In a recent decision1, the Supreme Court of India (Supreme Court) held that a person ineligible under Section 29A of the Insolvency and Bankruptcy Code, 2016 (IBC) to submit a resolution plan, shall be considered ineligible from making a compromise or arrangement under Section 230 of the Companies Act, 2013 (Act).
Facts in Civil Appeal 9664 of 2019
Mr. Arun Kumar (Appellant), the promoter of Gujarat NRE Coke Limited (CD) filed an application2 before the National Company Law Tribunal (NCLT) under Sections 230 to 232 of the Act seeking to make a scheme of arrangement. The NCLT allowed the application, aggrieved by which, Jindal Steel and Power Limited filed an appeal3 before the National Company Law Appellate Tribunal (NCLAT). NCLAT reversed NCLT's decision and held that a person ineligible under Section 29A of the IBC, is barred from proposing a scheme of compromise and arrangement under Section 230 of the Act.
The Appellant filed an appeal before the Supreme Court challenging the decision of NCLAT. The Appellant has also filed a Writ Petition4 assailing the notifications dated 25 July 2019 and 6 January 2020 issued by IBBI, through which Regulation 2B(1) of the Insolvency and Bankruptcy Board of India (Liquidation Process) Regulations, 2016 (Liquidation Regulations) was amended, to include that a party ineligible to propose a resolution plan under the IBC cannot be a party to a compromise or arrangement proposed under Section 230 or the Act. The Appellant contended that Regulation 2B of the Liquidation Regulations is ultra vires the IBC and the Act, and is violative of Articles 14, 19 and 21 of the Constitution of India, 1950.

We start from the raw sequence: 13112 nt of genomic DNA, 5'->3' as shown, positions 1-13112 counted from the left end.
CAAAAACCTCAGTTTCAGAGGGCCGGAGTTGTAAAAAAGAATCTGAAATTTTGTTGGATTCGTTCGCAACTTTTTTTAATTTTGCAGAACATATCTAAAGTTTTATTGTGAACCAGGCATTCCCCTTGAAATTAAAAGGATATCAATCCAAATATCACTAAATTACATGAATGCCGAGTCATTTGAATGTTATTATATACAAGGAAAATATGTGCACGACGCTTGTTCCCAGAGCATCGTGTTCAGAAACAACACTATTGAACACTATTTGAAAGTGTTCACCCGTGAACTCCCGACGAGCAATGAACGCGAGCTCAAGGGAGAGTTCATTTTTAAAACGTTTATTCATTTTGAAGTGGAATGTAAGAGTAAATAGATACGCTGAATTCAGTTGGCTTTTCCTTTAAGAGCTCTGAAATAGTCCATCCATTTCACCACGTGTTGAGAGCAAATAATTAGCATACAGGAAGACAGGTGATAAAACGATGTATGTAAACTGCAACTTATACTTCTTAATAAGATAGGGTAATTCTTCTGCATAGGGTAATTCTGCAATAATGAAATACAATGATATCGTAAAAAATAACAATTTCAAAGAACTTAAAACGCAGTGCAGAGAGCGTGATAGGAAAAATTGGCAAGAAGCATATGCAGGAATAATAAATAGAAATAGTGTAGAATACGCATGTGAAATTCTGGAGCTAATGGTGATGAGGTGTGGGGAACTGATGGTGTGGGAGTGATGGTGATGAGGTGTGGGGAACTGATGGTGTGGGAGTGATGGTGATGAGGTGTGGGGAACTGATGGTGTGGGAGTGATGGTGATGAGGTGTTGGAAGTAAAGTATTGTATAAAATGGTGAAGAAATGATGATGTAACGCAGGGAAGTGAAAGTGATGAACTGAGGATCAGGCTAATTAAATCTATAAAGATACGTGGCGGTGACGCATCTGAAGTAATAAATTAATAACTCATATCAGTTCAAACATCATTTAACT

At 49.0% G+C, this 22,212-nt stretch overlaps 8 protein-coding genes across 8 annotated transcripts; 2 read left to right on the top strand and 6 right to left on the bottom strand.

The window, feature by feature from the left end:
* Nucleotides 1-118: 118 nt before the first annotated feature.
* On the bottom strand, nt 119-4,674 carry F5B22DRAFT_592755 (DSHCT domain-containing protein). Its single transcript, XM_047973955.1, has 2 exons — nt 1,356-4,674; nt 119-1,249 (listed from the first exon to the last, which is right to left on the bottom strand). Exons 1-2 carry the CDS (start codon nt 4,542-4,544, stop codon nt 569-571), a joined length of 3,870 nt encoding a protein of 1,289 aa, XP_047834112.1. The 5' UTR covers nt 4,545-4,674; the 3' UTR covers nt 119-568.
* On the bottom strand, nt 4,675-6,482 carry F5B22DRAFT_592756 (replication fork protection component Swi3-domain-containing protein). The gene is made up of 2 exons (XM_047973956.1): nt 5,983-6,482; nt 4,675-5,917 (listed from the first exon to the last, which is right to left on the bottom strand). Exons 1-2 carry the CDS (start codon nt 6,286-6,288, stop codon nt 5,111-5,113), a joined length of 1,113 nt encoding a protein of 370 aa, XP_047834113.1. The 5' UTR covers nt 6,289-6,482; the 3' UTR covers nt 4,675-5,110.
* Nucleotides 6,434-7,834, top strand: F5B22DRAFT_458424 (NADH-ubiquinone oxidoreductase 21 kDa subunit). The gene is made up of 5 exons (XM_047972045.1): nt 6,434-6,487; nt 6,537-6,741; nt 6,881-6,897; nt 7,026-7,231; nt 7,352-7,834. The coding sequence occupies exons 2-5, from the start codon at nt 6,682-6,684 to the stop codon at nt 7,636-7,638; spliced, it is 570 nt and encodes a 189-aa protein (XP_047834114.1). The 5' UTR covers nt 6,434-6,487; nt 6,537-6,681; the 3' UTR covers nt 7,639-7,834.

Facts in Civil Appeal 2719 of 2020
Mr. Kunwer Sachdev (Appellant 2) along with Phoenix ARC Private Limited, submitted a resolution plan for the corporate debtor, Su-Kam Power Systems Limited (CD2). However, the resolution professional of CD2 informed Appellant 2 that he is ineligible under Section 29A(h) of the IBC and annulled his resolution plan. Appellant 2 filed an application before the NCLT, which came to be dismissed. The order of the NCLT was not challenged and due to the absence of any other resolution plan, the NCLT passed an order of liquidation of CD2.